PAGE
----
Main Article Content


Over-the-counter (OTC) medicines, also known as nonprescription medicines, refer to medications that can be purchased without a prescription and are safe and effective when used according to the directions on the label, and as directed by a healthcare professional (Food and Drug Admini, 2018).1 Self-medication is becoming increasingly popular around the world. According to studies, the global prevalence of self-medication ranges from 11.2 to 93.7%, depending on the target population and country (Balbuena et al., 2009;2 Kasulkar and Gupta, 2015; 3 Arrais et al., 2016; 4 Håkonsen et al., 2016;5 Prado et al., 2016; 6 Gama and Secoli, 2017; 7 Helal and Abou-ElWafa, 2017; 8 Abdi et al., 2018;9 Kassie et al., 2018; 10 Lei et al., 2018; 11 Tesfamariam et al., 2019). 12 This means a large proportion of the world’s population uses drugs without first consulting a doctor or healthcare professional.

Countries differ with regards to where nonprescription medicines to be sol d. In many countries, they are restricted to pharmacies, even though in some of these countries a pharmacist is not always present. In others, some medicines are restricted to pharmacies while others may be sold outside of pharmacy. In still others, such as the United States, all non-prescription medicine sold in any outlet. The reasoning is that if it is safe enough to be used in self-medication, the labeling is adequate to assure safe and effective use in culture where the pharmacist has a long tradition of a monopoly on medicines, such as in majority of the countries of the European Union (EU), all medicines are restricted to sale in a pharmacy.


Marketing Medicine for Self-Medication

Article Details

How to Cite
Haider, D. R. (2022). Marketing Medicines for Self-Medication, Is it a Good or Bad Idea. International Journal on Economics, Finance and Sustainable Development, 4(6), 78-82. Retrieved from


  1. 1. U.S. Food and Drug Administration (2018). Understanding Over-the-counter Medicines. Available from: (Accessed May 15, 2021).
  2. 2. Balbuena, F. R., Aranda, A. B., and Figueras, A. (2009). Self-Medication in Older Urban Mexicans. Drugs & Aging 26 (1), 51–60. doi:10.2165/0002512-200926010-00004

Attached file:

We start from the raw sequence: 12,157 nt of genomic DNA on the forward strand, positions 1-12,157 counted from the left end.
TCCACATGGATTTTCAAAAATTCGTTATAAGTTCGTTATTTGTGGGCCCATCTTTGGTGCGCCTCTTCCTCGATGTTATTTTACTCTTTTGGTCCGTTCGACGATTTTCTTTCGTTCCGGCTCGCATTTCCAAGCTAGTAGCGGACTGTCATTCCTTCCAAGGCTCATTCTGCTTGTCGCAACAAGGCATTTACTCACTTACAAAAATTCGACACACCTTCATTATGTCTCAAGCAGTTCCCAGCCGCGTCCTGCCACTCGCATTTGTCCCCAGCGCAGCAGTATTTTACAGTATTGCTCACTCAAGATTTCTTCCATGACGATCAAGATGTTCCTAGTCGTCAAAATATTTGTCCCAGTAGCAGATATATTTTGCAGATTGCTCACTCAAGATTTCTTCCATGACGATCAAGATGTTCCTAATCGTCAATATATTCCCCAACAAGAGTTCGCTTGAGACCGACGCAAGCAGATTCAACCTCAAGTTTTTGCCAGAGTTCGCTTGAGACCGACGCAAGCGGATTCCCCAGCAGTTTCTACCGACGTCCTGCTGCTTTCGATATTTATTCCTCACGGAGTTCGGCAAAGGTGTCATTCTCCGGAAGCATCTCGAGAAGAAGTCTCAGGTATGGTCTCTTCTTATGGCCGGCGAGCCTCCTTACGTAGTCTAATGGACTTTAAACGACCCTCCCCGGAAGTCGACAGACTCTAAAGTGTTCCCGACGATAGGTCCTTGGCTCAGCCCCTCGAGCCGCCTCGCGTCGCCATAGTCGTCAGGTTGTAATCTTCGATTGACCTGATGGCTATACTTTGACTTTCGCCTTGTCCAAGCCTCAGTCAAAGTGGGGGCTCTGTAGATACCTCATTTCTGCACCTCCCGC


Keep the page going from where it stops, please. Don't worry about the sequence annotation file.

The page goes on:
3. 3. Kasulkar, A., and Gupta, M. (2015). Self Medication Practices Among Medical Students of a Private Institute. Indian J. Pharm. Sci. 77 (2), 178–182. doi:10.4103/0250-474x.156569
  4. 4. Arrais, P. S., Fernandes, M. E., Pizzol, T. D., Ramos, L. R., Mengue, S. S., Luiza, V. L., et al. (2016). Prevalence of Self-Medication in Brazil and Associated Factors. Revista de saude publica 50 (Suppl. 2), 13s. doi:10.1590/s1518-8787.2016050006117
  5. 5. Håkonsen, H., Sundell, K. A., Martinsson, J., and Hedenrud, T. (2016). Consumer Preferences for Over-the-counter Drug Retailers in the Reregulated Swedish Pharmacy Market. Health Policy 120 (3), 327–333. doi:10.1016/j.healthpol.2016.01.016
  6. 6. Prado, M. A. M. B. d., Francisco, P. M. S. B., Bastos, T. F., and Barros, M. B. d. A. (2016). Uso de medicamentos prescritos e automedicação em homens. Rev. Bras. Epidemiol. 19 (3), 594–608. doi:10.1590/1980-5497201600030010
  7. 7. Gama, A. S. M., and Secoli, S. R. (2017). Self-medication Among Nursing Students in the State of Amazonas - Brazil. Rev. Gaucha Enferm 38 (1), e65111. doi:10.1590/1983-1447.2017.01.6511
  8. 8. Helal, R. M., and Abou-ElWafa, H. S. (2017). Self-Medication in University Students from the City of Mansoura, Egypt. J. Environ. Public Health 2017, 9145193. doi:10.1155/2017/914519
  9. 9. Abdi, A., Faraji, A., Dehghan, F., and Khatony, A. (2018). Prevalence of Self-Medication Practice Among Health Sciences Students in Kermanshah, Iran. BMC Pharmacol. Toxicol. 19 (1), 36. doi:10.1186/s40360-018-0231-4
  10. 10. Kassie, A. D., Bifftu, B. B., and Mekonnen, H. S. (2018). Self-medication Practice and Associated Factors Among Adult Household Members in Meket District, Northeast Ethiopia, 2017. BMC Pharmacol. Toxicol. 19 (1), 15. doi:10.1186/s40360-018-0205-6
  11. 11. Lei, X., Jiang, H., Liu, C., Ferrier, A., and Mugavin, J. (2018). Self-Medication Practice and Associated Factors Among Residents in Wuhan, China. Int. J. Environ. Res. Public Health 15 (1). doi:10.3390/ijerph15010068
  12. 12. Tesfamariam, S., Anand, I. S., Kaleab, G., Berhane, S., Woldai, B., Habte, E., et al. (2019). Self-medication with over the Counter Drugs, Prevalence of Risky Practice and its Associated Factors in Pharmacy Outlets of Asmara, Eritrea. BMC Public Health 19 (1), 159. doi:10.1186/s12889-019-6470-5
  13. 13. Alma-Ata 1978, Primary Health Care. Report of the International Conference on Primary Health Care, Alma-Ata, USSR, September 6-12, 1978, Geneva, World Health Organization 1978.
  14. 14. World Health Organization Guidelines for developing national drug policies, Geneva, World Health Organization 1988.
  15. 15. Reinstein J, World-wide Studies on self-medication what do they show? Swiss Pharma 1991:13 (11a) 21-5.
  16. 16. Nakajima H, WFPMM 9th General Assembly Keynote Address, Swiss Pharma 1989:11(11a) 14-6.
  17. 17. Taylor Nelson Research, Information or Communication, A Consumer Study of Television Advertising, London. Taylor Nelson Research 1990.
  18. 18. Kepplinger HM. How far can advertising be used to inform? Swiss Pharma 1990:12(5a) 73-77.
  19. 19. Official Journal of the European Communities. No. L 113/8. 30-04-92 Council Directive 92/27/EEC of 31 March 1992. On the Labeling of medicinal products for human use and on package leaflets.